Recent press coverage has been firmly focused on sports stars leading the way in publicly coming out as gay. However, despite the progress which is being made, prejudices do still exist. This was seen most recently when a lesbian was sacked from a gay-friendly estate agency in Brighton. Although this was found to be because she was pregnant, rather than because of her sexual orientation, the case is a timely reminder for employers in the property industry to ensure that their working environment is fair to all individuals irrespective of their sexual orientation, or indeed any other protected characteristic which they may have.
THE LEGAL POSITION
Discrimination law is clear: the Equality Act 2010 applies to employees with certain characteristics and there are nine characteristics in total that are “protected” for the purposes of the Act. For our purposes here, we will concentrate on sexual orientation, and employers’ duties to ensure equal treatment to this group.
WHEN CAN SEXUAL ORIENTATION DISCRIMINATION ARISE?
Employers and managers can directly discriminate against a worker, employee or a job applicant if that person is treated less favourably because of their actual or perceived sexual orientation or because they associate with someone of a particular sexual orientation. Examples of direct discrimination on grounds of sexual orientation can include:
Deciding not to employ someone who has all the skills and attributes to do the job because they tell you at the interview that they have a same sex partner;
Dismissing someone because they tell you in confidence that they have just come out as bisexual;
Refusing to provide a person who is gay, lesbian or bisexual with training;
Denying a person a promotion because they have a number of openly gay friends; and Giving a person less favourable terms and conditions of employment simply because you think they may be bisexual.
This form of discrimination arises where employers have selection criteria, policies, benefits, employment rules or any other practice that is applied to all employees, but which have the effect of disadvantaging someone with a particular sexual orientation. This amounts to unlawful discrimination unless the employer can objectively justify the practice by showing that it is proportionate and achieves a genuine business need.
Indirect discrimination requires a person to show that the practice applied by the employer puts people of the same sexual orientation at a group disadvantage and they are individually disadvantaged by that practice. Take for example a commercial bed and breakfast which is sold. The new owner advertises for a management team on the basis they must be husband and wife. In this case, the recruitment practice would disadvantage anyone in a civil partnership or who is not straight and therefore put that ‘group’ at a disadvantage. This is because a gay person or someone in a civil partnership would not be able to meet the requirements of the advertised job role because of their sexual orientation. If, then, a couple in a civil partnership applied for the role but were turned down because they did not meet the husband and wife condition, they would be able to show that they had individually been disadvantaged by the practice. It would then be a case of the new owner trying to establish a genuine business need for the recruitment practice and being able to show that the practice was proportionate if they were to avoid falling foul of an indirect discrimination claim.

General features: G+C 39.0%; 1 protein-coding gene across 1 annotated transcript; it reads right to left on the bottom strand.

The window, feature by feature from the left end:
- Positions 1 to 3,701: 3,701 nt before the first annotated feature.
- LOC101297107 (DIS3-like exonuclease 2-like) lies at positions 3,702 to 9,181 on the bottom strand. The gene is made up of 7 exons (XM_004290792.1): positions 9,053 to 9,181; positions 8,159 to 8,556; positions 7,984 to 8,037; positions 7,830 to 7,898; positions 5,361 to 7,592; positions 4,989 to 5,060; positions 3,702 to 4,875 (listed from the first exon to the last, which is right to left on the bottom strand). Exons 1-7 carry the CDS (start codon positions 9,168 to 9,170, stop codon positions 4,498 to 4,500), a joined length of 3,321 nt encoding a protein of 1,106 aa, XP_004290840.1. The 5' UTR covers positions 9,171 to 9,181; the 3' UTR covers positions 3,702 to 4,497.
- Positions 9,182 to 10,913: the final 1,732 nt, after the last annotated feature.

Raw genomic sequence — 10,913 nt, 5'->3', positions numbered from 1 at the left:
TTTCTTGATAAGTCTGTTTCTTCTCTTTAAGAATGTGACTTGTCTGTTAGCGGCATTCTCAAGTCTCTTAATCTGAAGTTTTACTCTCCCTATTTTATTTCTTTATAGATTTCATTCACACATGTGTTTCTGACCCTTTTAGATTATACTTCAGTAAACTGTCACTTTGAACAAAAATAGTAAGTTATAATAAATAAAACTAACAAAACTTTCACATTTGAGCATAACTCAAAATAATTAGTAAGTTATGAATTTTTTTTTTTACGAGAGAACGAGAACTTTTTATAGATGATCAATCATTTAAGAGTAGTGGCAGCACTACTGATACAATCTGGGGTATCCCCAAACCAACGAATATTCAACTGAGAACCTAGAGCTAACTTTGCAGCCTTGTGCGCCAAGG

Any unwanted conduct related to a person’s sexual orientation which has the purpose or effect of violating that person’s dignity or creating an intimidating, hostile, degrading, humiliating or offensive environment for them can amount to harassment under the Act.
Harassment can take many forms – it may be obvious or violent such as a prolonged campaign of bullying or it may be unintentional or subtle such as a simple one off remark. The obvious risk area for employers lies in general office ‘banter’ since calling someone by nicknames or teasing them because they are thought to be gay due to their effeminate manner can amount to harassment.
Furthermore, a culture and tolerance of telling homophobic jokes at work or behaviour that ostracises or excludes a particular person because of their sexual orientation can amount to harassment even when the person is not gay and that is known to the perpetrator.